Merchant sales have been painful experiences for sellers. Continuing with the examples of Frederickson, Brazos Valley and Duke, those interests sold for approximately 79 percent, 68 percent and 20 percent of original cost, respectively. While the range is broad, on average, operational natural-gas-fired merchant projects have sold for approximately 55 percent of the actual total cost to develop and construct. Such discounts are not isolated to completed projects. Some combustion turbines still under warranty and in factory wrap are worth only 50 percent of their actual cost of three years ago. Economic recovery, regulatory changes and new needs for capacity are starting to reverse the slide in some markets.
The $/kW is an often employed and potentially reckless guide to value. Subject to that qualification, prices varied between approximately $90/kW to $790/kW and averaged $225/kW for operating gas-fired plants. Low-value projects tend to be combustion-turbine peakers with heat rates over 11,000 Btu/kWh in regions such as SERC and the East Central Area Reliability Coordination Agreement, which have ample reserve margins and substantial coal and nuclear generation. The Duke GE 7EAs in Georgia, Kentucky, and Mississippi purchased by KGen are examples. High-value projects tend to be combined-cycle facilities with relatively low heat rates purchased by ratepayer-at-risk entities. The purchases by Avista, GenTex, Puget Sound Energy, and city of Brownsville () are examples.
While $/kW is a popular measure of value, a project-specific forecast of net income is a universally employed and more reliable guide to value. Discounted cash flow (DCF) remains the gold standard of valuation. Due to uncertainty surrounding operations, power values, and fuel costs over time, several scenarios and probabilistic Monte Carlo results also are often considered. While a facility currently might be out of the money due to its heat rate and non-fuel variable operating costs, changes in markets over time, and a focus on high-value time periods may support some capital value. For example, such analysis is the only way to support capital value for the DENA and NE> peakers purchased by KGen and American Municipal Power - Ohio.
One of the critical inputs to DCF valuation is the discount rate or rate of return that a buyer requires. As a benchmark, power projects with contract-secured revenues and costs will sell for pre-tax returns of 14 percent to 18 percent. Some high-quality, low-risk projects sell for more aggressive returns, and those with resource risk, technology risk, or that have defects in key supporting agreements demand higher returns.
After tax, the return range for high-quality projects is in the single digits to low teens. For merchants, due to comparatively high risk and complexity, rate-of-return thresholds become less meaningful. For example, buyers might focus on adverse circumstances and bid only what appears to be a break-even price. They may be willing to risk a positive return on uncertain markets. Differences among bids more likely are determined by how they view the risks than the rate of return each requires.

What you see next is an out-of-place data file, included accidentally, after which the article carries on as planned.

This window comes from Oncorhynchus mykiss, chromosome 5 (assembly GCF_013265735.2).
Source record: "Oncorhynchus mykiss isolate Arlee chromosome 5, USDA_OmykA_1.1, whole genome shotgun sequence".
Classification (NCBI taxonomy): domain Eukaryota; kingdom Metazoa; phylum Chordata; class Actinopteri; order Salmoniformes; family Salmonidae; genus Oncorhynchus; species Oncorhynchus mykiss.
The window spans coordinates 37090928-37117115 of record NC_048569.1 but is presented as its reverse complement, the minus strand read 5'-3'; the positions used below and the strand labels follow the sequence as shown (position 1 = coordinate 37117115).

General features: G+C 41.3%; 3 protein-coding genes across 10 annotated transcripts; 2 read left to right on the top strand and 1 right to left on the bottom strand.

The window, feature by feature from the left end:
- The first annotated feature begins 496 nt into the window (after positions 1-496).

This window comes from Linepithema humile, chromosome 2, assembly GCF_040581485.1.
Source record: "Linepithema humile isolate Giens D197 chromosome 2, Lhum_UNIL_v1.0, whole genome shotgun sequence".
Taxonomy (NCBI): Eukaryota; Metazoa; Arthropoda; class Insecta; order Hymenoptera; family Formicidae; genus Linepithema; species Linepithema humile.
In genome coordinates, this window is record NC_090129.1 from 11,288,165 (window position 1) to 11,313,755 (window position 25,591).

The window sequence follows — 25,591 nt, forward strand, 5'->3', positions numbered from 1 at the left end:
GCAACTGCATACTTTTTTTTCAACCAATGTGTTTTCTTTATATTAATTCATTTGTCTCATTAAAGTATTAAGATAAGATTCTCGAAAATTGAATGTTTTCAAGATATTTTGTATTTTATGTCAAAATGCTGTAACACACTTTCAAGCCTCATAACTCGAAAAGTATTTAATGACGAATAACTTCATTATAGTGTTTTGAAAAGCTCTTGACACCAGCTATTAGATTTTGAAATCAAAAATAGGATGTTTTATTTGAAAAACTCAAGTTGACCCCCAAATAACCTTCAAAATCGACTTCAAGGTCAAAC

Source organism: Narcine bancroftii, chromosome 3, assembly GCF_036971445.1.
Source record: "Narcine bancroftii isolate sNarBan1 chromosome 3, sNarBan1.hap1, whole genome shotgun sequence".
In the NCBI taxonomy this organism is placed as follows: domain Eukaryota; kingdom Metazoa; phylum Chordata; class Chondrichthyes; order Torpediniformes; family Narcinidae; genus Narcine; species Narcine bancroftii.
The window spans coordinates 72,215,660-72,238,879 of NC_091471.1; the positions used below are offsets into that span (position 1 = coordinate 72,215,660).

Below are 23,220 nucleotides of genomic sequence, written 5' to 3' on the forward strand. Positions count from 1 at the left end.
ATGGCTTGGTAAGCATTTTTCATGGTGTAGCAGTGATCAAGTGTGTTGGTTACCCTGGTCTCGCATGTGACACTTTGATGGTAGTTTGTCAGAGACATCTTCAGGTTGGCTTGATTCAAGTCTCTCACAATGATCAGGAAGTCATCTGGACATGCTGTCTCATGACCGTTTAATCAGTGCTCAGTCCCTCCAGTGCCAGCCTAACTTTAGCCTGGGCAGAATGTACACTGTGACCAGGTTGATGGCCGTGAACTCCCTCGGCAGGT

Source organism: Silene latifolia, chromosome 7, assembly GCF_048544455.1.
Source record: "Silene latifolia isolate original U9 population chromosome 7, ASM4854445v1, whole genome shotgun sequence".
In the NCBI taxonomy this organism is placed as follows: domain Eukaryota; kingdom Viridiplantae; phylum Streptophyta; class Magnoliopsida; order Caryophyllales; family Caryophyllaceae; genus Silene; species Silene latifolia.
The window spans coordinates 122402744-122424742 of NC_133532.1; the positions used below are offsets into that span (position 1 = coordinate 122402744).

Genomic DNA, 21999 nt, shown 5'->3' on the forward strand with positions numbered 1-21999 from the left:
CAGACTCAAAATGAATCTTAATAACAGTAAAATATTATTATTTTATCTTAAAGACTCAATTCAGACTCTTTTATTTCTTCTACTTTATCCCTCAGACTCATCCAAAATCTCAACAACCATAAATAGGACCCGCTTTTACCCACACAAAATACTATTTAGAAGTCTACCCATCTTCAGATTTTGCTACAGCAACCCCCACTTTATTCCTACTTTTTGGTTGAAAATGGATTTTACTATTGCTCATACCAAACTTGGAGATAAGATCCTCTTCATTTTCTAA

The Implications of Reintegration
Reintegration by regulated utilities through merchant acquisitions is, in many respects, controversial. First, it represents a concentration of ownership and potential loss of the benefits of competitive power markets. Several of the acquisitions by regulated utilities have been controversial for other reasons. Arizona Public Service purchased five projects from its affiliate Pinnacle West, and some allege that the price paid represents a bailout at the expense of ratepayers. Edison's arrangements concerning Mountain View were negotiated and not the results of a broad competitive solicitation for new capacity. A contract with an affiliate also is involved. Interveners in proceedings at the California Public Utilities Commission asserted that the transaction is a bailout, allowed concentration of generation, and reduced the role of independent generators in California.
While the current opportunity to purchase assets for prices below what they cost to construct appears attractive, a focus on discount can miss an important point. Such a focus is backward looking, and value ought to consider the future. Coal-fired and other non-gas assets, for example, might be worth more than they cost to construct because of the fuel diversity and other benefits they provide. As market prices for coal have increased along with gas prices, the values of generating facilities fired by fixed-price coal have increased.
Many existing projects with fully contracted revenues and costs also involve an element of merchant risk. What is contracted now will at some time become merchant, and buyers of contracted projects must consider such project's merchant residual value or "tail." Buyers' methods vary. One approach is to take pure merchant prices today, inflate them forward to the residual period, and then discount them back. Another is to estimate operating margin during the tail and then discount that value back at a rate that reflects higher risk. A third is to apply a conservative multiple to a forecast of earnings during the first year of residual period operations. B&Co has seen 5 times earnings before interest, taxes, depreciation, and amortization (EBITDA) applied to relatively near-term forecasts, and 3 to 4 times EBITDA applied to values 20 and more years in the future.
Finally, the merchant business model is evolving. It has not been entirely abandoned for a return to long-term power contracts that are supported by utility balance sheets, regulatory commissions and ratepayers. While many future projects will be supported by such contracts, and those currently being proposed by Pacific Gas & Electric and the New York Power Authority are examples, hybrids are on the horizon. "Hedged generation" in the lexicon of the deal structure involves projects supported by contracts that track what a project can sell and allow owners and lenders to manage operating margins. Long-term fuel contracts with prices that are arithmetically linked to power values are an example. Wind projects in gas-dominated systems that use long-term gas contracts to hedge power value are another.